Okay, today didn’t quite work out as planned. Last night, with the help of the staff at our hotel, we cleared up a misunderstanding and made the right reservations for tonight at a beautiful bed & breakfast (Chambre d’hotes Le Mas des Quatre Saisons) just outside the ancient little hamlet of St.-Jean-de-la-Blaquiére. It was supposed to be a 22km day but with two steep climbs of 400m and 300m.
^ that’s “our” mountain, highlighted by the early morning sun.
I was worried about the speed we were walking yesterday so we planned an early 7am departure which we only missed by 15 minutes. The problem was that we started the first 400m climb after only a few hundred meters of the walk. The climb also looked a lot more than 400m, particularly to Jerry. It was slow going. Almost immediately Jerry was having trouble with his hip. He got the first taste of that yesterday but any incline was causing him tremendous pain. As a result, he walked slowly and stopped to stretch every 20 or so steps. Melanie and I could not get too far ahead so we walked a few hundred meters and waited for him to catch up. Only once did I have to backtrack about 400m to make sure he was still walking. He made it to the summit of the first mountain like a trooper, albeit a slow trooper. We had only walked 2.9km in two hours. At that rate, we would arrive in St.-Jean at 9pm. That would not work.
On the flatter parts of the mountain top and the descent, Jerry was fine. In fact, he came so close to passing us that I threatened to trip him. We still had several more smaller hills to navigate though, including a stem 300m ascent. Also, 95% of today’s walk was on rocky, gravel or dirt paths so the uneven footing also sometimes made his hip hurt too.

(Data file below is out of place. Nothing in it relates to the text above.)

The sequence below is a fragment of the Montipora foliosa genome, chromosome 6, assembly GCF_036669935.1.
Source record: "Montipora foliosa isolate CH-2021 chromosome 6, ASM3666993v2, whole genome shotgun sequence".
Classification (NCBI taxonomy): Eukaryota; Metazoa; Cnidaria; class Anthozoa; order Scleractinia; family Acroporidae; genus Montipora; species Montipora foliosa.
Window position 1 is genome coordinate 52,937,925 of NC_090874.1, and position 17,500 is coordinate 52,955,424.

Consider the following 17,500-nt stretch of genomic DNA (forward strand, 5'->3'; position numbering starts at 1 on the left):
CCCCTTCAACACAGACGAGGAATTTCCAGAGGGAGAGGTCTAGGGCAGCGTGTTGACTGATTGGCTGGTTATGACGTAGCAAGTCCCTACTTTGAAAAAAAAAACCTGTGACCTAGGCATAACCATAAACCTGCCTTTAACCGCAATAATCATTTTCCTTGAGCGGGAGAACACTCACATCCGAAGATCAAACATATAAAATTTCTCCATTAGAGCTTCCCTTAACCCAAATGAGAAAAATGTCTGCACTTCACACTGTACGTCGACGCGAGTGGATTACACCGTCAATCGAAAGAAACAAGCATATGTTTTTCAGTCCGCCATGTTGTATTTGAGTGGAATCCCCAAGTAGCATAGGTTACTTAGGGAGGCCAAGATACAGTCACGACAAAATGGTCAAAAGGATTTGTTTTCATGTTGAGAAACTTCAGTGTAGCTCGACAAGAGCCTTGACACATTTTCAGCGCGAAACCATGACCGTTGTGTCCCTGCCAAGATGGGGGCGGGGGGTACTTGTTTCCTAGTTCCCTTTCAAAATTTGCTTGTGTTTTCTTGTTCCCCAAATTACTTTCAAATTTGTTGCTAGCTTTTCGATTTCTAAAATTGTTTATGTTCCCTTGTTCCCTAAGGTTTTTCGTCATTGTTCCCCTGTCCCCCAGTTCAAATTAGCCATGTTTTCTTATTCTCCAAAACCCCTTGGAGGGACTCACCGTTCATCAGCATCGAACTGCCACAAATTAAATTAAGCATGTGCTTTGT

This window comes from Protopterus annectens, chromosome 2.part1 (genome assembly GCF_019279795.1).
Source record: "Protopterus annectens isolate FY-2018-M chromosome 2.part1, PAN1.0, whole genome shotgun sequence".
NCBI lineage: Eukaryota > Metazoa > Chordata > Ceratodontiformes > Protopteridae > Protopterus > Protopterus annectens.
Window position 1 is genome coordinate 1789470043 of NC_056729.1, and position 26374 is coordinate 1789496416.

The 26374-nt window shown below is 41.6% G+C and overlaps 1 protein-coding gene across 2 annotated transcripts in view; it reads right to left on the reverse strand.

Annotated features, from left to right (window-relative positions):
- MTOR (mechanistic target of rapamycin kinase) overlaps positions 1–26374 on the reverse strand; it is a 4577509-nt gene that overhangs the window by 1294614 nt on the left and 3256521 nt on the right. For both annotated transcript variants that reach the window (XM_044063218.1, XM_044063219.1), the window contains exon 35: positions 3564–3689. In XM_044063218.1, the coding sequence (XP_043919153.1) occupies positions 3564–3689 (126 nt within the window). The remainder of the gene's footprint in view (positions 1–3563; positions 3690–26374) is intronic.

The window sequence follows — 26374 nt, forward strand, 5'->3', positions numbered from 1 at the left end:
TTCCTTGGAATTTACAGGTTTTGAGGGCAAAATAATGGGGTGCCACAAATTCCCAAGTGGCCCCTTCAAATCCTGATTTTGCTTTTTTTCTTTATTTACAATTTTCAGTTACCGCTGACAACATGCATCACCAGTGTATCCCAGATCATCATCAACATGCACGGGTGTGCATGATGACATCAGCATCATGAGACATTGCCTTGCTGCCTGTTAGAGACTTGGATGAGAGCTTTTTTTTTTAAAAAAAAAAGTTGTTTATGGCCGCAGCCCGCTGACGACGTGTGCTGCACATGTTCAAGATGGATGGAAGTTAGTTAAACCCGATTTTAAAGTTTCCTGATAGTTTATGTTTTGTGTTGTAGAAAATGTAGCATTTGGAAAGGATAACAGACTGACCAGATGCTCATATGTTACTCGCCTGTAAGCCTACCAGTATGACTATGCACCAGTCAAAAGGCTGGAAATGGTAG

To his credit, Jerry recognized the seriousness of the situation and said that he would bail out of today’s walk at the 14km distance when we got to the village of Arboras. The story of that decision, I will get back to shortly.
Fun fact for the day: caterpillars form little trains and follow each other head to toe. The trains look cool but we found out where the end of the line was today – Sex City. We saw several orgy balls of caterpillars and one just forming from a long train of them too. Those they must “raily” be horny. Get it? Raily?
Regarding the walk itself, we had some stunning views of the French countryside around the entire section that we walked today. We also met a couple of young French pilgrims who were doing a week-long section of the route with their dog. Actually, we were temporarily proud of ourselves, including Jerry, to pass them later in the day when they rested between Le Barry and Arboras. The tortoises beat the hares (and hound)!
Just as we were descending into Le Barry, we were treated to a nice tour around the impressive ruins of the Castle of Montpeyroux which was kind of cool. The wall to the north was still intact and it was easy to see where the original inhabitants decided to raise the height of the wall, we figured once they found out their enemy could shoot arrows higher than they thought.